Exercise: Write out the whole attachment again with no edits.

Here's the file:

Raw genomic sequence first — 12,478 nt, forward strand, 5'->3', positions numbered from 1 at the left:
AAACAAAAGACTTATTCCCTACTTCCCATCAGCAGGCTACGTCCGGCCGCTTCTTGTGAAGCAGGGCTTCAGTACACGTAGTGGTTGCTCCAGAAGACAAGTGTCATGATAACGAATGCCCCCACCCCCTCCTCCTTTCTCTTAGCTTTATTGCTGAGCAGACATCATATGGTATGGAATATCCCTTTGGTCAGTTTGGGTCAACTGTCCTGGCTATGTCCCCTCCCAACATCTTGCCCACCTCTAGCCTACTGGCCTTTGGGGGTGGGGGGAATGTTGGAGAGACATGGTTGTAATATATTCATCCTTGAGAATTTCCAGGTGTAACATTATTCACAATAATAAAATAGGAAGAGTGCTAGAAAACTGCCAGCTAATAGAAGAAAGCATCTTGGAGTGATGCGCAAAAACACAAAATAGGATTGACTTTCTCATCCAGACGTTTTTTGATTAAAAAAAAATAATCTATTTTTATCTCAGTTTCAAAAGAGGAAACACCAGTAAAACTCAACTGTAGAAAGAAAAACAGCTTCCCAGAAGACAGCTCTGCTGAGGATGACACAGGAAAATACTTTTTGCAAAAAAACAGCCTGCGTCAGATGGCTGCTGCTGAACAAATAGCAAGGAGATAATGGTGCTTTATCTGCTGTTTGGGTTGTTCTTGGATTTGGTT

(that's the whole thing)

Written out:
Raw genomic sequence first — 12,478 nt, forward strand, 5'->3', positions numbered from 1 at the left:
AAACAAAAGACTTATTCCCTACTTCCCATCAGCAGGCTACGTCCGGCCGCTTCTTGTGAAGCAGGGCTTCAGTACACGTAGTGGTTGCTCCAGAAGACAAGTGTCATGATAACGAATGCCCCCACCCCCTCCTCCTTTCTCTTAGCTTTATTGCTGAGCAGACATCATATGGTATGGAATATCCCTTTGGTCAGTTTGGGTCAACTGTCCTGGCTATGTCCCCTCCCAACATCTTGCCCACCTCTAGCCTACTGGCCTTTGGGGGTGGGGGGAATGTTGGAGAGACATGGTTGTAATATATTCATCCTTGAGAATTTCCAGGTGTAACATTATTCACAATAATAAAATAGGAAGAGTGCTAGAAAACTGCCAGCTAATAGAAGAAAGCATCTTGGAGTGATGCGCAAAAACACAAAATAGGATTGACTTTCTCATCCAGACGTTTTTTGATTAAAAAAAAATAATCTATTTTTATCTCAGTTTCAAAAGAGGAAACACCAGTAAAACTCAACTGTAGAAAGAAAAACAGCTTCCCAGAAGACAGCTCTGCTGAGGATGACACAGGAAAATACTTTTTGCAAAAAAACAGCCTGCGTCAGATGGCTGCTGCTGAACAAATAGCAAGGAGATAATGGTGCTTTATCTGCTGTTTGGGTTGTTCTTGGATTTGGTT